Is the Next Great Cookware Color Already In Your Fridge?

A look at our love for food-inspired cookware.

April 24, 2023
Photo by James Ransom

Last week, Le Creuset unveiled “Shallot” as its newest cookware colorway to a room full of cameras, cooking enthusiasts, and some of my colleagues. A delicate shade of purple inspired by the allium’s interior, Shallot has garnered widespread praise and been viewed nearly 3 million times on Twitter. If Shallot’s success feels familiar, that’s because it is. Many recently released, beloved cookware colorways have also been inspired by food—a baking dish in sage green, an oyster-hued casserole dish, and a pie dish in a neutral tone called "Flour" are just a couple examples of the food-forward nomenclature. The link between household ingredients and successful cookware colors is undeniable, so it’s worth asking: Is the next great cookware color already in my fridge?

For reference, we currently sell cookware in 11 different food-inspired colors. From Le Creuset, we carry a variety of Dutch ovens, skillets, and cocottes in colors named Artichaut (green), Sea salt (white), and (of course) the pale purple Shallot. From Staub, we offer similar products in Grenadine (dark reddish-brown), White truffle (white), Cherry (bright red), and Basil (green). Other items include baking dish in Cream from Casafina, this Dansk casserole dish in Plum (deep purple), and—my personal favorite—a stock pot with a picture of a lobster on it.

While all of these colors are stunning, for the most part, their edible counterparts are relatively mundane. Cream, shallot, and basil are basic, widely available, and highly consumed kitchen staples. This confirms two things: Beauty is everywhere, and everywhere includes my kitchen. With that in mind—and in hopes of discovering the next cookware colorway deserving of a glamorous, downtown Manhattan launch party—let’s examine the prospects within my color studio refrigerator.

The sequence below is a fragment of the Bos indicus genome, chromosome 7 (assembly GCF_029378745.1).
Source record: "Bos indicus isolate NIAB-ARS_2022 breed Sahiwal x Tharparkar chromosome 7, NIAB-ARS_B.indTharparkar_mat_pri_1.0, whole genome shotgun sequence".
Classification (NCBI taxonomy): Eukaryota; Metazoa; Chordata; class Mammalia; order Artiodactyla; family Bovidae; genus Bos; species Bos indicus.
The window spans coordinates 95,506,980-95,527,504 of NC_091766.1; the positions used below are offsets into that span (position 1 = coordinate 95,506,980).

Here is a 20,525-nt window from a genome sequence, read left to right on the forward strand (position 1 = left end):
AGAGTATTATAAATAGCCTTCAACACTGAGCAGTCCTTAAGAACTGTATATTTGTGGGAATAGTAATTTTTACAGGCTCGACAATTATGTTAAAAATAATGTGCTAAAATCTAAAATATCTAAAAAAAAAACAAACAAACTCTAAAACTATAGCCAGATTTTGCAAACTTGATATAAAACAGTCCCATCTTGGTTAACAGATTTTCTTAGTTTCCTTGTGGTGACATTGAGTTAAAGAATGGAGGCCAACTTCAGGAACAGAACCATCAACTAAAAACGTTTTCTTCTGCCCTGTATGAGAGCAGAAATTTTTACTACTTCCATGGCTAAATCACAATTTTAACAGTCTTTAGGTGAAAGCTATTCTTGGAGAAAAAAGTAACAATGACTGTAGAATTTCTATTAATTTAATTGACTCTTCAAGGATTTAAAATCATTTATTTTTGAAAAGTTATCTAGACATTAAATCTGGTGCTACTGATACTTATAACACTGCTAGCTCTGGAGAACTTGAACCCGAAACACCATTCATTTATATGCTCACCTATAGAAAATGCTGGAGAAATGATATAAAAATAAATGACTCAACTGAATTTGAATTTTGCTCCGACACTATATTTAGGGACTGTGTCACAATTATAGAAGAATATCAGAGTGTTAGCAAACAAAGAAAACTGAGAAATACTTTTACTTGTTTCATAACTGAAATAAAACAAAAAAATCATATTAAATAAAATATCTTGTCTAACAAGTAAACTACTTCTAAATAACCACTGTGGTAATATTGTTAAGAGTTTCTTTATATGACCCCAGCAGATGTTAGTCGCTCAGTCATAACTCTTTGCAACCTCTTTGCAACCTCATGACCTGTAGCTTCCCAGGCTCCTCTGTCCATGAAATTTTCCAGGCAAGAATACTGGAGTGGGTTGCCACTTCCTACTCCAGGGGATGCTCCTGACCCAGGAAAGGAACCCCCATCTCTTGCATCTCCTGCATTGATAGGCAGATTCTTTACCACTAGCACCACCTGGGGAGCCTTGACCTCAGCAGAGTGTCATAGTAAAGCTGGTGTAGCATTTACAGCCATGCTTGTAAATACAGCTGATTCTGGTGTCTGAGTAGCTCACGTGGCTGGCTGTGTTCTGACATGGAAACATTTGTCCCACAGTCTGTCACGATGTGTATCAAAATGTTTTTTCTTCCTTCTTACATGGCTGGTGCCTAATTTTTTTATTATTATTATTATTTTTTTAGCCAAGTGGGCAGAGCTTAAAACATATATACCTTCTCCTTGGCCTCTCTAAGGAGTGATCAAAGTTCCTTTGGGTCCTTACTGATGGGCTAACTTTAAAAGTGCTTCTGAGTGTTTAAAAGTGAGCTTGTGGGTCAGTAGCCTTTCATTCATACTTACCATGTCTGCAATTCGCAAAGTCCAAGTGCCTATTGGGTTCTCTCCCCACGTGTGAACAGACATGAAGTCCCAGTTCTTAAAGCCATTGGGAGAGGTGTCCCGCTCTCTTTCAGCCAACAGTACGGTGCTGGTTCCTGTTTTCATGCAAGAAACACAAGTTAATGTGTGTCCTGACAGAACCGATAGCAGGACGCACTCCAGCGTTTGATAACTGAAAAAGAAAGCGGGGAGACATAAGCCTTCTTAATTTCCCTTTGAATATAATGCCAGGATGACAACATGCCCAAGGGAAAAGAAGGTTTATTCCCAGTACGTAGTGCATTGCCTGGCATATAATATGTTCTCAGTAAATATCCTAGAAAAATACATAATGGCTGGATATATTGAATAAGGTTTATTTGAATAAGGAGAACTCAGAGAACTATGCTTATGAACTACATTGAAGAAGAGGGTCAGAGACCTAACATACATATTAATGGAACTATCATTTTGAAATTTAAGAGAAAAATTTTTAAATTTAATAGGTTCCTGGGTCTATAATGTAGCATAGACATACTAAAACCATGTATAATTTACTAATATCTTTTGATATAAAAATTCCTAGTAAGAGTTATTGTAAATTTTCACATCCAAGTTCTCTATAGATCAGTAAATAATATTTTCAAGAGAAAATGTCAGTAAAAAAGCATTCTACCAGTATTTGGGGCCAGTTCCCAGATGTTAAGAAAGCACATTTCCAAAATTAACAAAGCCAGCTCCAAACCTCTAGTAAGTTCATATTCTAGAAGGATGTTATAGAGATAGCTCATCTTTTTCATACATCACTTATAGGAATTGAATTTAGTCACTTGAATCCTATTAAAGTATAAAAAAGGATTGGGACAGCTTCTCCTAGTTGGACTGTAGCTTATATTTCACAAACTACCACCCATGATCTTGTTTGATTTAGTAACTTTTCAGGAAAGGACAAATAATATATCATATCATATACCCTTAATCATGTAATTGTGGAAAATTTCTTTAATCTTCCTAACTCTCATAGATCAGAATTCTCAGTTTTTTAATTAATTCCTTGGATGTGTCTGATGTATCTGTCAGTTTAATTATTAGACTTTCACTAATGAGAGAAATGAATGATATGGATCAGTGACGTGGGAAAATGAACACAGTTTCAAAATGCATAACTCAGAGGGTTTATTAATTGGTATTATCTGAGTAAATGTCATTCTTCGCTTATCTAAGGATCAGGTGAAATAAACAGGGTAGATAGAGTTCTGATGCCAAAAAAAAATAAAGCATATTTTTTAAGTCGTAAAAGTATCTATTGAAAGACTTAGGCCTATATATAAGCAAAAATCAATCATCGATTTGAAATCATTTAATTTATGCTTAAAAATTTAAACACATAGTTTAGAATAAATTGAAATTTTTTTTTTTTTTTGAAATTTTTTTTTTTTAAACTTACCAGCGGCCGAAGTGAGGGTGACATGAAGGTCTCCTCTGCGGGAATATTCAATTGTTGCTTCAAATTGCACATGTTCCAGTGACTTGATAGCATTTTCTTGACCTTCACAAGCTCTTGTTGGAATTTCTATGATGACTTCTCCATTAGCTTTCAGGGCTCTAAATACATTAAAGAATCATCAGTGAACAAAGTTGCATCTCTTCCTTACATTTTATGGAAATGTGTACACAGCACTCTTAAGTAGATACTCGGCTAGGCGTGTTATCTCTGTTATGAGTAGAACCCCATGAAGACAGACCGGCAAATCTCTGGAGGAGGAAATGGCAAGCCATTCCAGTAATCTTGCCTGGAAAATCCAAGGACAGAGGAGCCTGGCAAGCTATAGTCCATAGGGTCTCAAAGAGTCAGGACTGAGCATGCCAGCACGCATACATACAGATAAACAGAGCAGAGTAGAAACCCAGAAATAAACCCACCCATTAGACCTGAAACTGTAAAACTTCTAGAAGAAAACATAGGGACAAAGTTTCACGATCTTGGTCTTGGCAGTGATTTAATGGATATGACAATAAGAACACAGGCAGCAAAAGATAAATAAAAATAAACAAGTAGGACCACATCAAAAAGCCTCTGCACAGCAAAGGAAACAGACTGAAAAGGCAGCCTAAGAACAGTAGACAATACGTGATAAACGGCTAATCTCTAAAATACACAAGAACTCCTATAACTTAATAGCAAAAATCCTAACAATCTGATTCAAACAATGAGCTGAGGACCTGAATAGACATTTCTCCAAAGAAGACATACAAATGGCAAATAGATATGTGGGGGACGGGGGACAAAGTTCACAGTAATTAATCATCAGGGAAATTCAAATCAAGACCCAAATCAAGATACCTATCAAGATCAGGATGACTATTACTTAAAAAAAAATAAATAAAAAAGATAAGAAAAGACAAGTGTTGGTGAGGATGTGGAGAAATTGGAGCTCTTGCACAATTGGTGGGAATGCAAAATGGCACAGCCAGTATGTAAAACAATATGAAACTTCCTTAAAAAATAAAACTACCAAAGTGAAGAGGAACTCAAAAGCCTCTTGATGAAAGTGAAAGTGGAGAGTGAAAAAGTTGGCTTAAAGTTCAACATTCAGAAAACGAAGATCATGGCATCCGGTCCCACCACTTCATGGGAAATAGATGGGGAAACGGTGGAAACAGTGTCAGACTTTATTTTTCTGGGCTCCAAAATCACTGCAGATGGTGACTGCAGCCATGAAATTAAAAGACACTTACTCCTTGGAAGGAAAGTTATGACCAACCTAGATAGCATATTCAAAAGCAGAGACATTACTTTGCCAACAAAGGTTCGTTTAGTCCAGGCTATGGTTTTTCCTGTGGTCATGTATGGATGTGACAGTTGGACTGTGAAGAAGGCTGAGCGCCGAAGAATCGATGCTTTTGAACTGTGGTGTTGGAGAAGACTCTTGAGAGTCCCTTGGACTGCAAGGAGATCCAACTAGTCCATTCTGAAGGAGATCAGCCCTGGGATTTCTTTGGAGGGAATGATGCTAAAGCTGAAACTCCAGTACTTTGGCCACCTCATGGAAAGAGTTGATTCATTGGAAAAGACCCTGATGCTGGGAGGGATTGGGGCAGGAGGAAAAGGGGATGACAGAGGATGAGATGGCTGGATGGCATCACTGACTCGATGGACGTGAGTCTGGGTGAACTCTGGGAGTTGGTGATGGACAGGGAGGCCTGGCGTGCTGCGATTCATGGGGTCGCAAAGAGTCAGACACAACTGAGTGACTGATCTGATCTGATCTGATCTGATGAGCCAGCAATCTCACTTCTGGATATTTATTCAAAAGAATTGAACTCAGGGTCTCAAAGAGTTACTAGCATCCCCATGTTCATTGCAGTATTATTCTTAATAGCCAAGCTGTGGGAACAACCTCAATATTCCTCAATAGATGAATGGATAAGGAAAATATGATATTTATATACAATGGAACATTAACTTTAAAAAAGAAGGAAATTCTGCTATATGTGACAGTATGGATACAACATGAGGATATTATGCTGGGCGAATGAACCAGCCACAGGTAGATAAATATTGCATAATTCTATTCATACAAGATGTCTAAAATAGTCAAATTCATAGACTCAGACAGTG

The Contenders

Photo by Paul Hagopian


A soft, neutral, yellowish-gold, ghee-colored cookware would look best in a kitchen with big windows, natural light, and a touch of greenery. Of course, anything would probably look good in that beautiful kitchen, so perhaps this butter-based neutral isn’t the chromatic world beater we’re looking for.

Photo by Paul Hagopian


The name and history of a food item undoubtedly influences its potential as a color. For example, in marketing Shallot, Le Creuset mentions the allium’s prevalence in French cuisine. While capers have both a cool name and a storied culinary past, their actual color is too lifeless to transcend the future generations of Dutch ovens.

Photo by Paul Hagopian


Cool color, good name, but too similar to Le Creuset’s iconic and already gorgeous Flame colorway. Pass.

Photo by Paul Hagopian


A strong name with an amazingly rich culinary history, miso has the foundation of a great cookware colorway. The flaw? While I love miso’s deep, deep brown hue, I just don’t think I’ll ever want it to entirely color a saucepan, cocotte, or baking dish.

The Winner

Photo by Paul Hagopian

Whole Grain Mustard

Is multi-colored, whole-grain mustard the most likely iteration of cookware colorways? Of course not. Do I think we’re due for a shift towards more fun, expressive, and less obviously curated cookware aesthetics? Absolutely. Cooking should be fun, and your equipment’s appearance is allowed to reflect that. This is why I love the lobster stock pot so much—it’s got personality. Out of everything in my fridge, the small jar of whole-grain mustard is (somehow) the most eye-catching character on my shelves.

More Beautiful Cookware

What’s a color that you’d like to see in cookware? Let us know in the comments below!

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Paul Hagopian

Written by: Paul Hagopian

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